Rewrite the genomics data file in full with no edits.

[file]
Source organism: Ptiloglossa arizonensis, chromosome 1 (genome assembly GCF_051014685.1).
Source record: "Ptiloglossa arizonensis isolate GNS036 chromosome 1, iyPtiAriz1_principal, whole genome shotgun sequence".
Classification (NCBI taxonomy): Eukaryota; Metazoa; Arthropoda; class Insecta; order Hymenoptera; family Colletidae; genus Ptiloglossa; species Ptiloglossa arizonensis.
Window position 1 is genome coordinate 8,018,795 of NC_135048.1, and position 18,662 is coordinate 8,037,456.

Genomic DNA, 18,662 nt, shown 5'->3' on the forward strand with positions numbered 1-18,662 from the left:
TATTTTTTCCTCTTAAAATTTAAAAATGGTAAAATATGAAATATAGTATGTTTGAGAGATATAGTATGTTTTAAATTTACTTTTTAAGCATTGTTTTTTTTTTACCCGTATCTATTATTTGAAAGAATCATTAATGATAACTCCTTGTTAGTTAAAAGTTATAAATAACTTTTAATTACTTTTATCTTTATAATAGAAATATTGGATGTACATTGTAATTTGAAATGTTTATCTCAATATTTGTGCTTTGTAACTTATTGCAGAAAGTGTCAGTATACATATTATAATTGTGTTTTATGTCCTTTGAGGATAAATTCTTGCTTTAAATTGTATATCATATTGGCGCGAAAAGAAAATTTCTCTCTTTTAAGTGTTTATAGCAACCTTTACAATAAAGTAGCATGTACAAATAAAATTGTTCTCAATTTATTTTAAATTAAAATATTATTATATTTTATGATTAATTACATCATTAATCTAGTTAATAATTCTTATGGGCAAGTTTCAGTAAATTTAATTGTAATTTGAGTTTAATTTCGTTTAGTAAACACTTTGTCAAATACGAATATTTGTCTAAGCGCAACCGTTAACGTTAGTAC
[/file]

Source organism: Ptiloglossa arizonensis, chromosome 1 (genome assembly GCF_051014685.1).
Source record: "Ptiloglossa arizonensis isolate GNS036 chromosome 1, iyPtiAriz1_principal, whole genome shotgun sequence".
Classification (NCBI taxonomy): Eukaryota; Metazoa; Arthropoda; class Insecta; order Hymenoptera; family Colletidae; genus Ptiloglossa; species Ptiloglossa arizonensis.
Window position 1 is genome coordinate 8,018,795 of NC_135048.1, and position 18,662 is coordinate 8,037,456.

Genomic DNA, 18,662 nt, shown 5'->3' on the forward strand with positions numbered 1-18,662 from the left:
TATTTTTTCCTCTTAAAATTTAAAAATGGTAAAATATGAAATATAGTATGTTTGAGAGATATAGTATGTTTTAAATTTACTTTTTAAGCATTGTTTTTTTTTTACCCGTATCTATTATTTGAAAGAATCATTAATGATAACTCCTTGTTAGTTAAAAGTTATAAATAACTTTTAATTACTTTTATCTTTATAATAGAAATATTGGATGTACATTGTAATTTGAAATGTTTATCTCAATATTTGTGCTTTGTAACTTATTGCAGAAAGTGTCAGTATACATATTATAATTGTGTTTTATGTCCTTTGAGGATAAATTCTTGCTTTAAATTGTATATCATATTGGCGCGAAAAGAAAATTTCTCTCTTTTAAGTGTTTATAGCAACCTTTACAATAAAGTAGCATGTACAAATAAAATTGTTCTCAATTTATTTTAAATTAAAATATTATTATATTTTATGATTAATTACATCATTAATCTAGTTAATAATTCTTATGGGCAAGTTTCAGTAAATTTAATTGTAATTTGAGTTTAATTTCGTTTAGTAAACACTTTGTCAAATACGAATATTTGTCTAAGCGCAACCGTTAACGTTAGTAC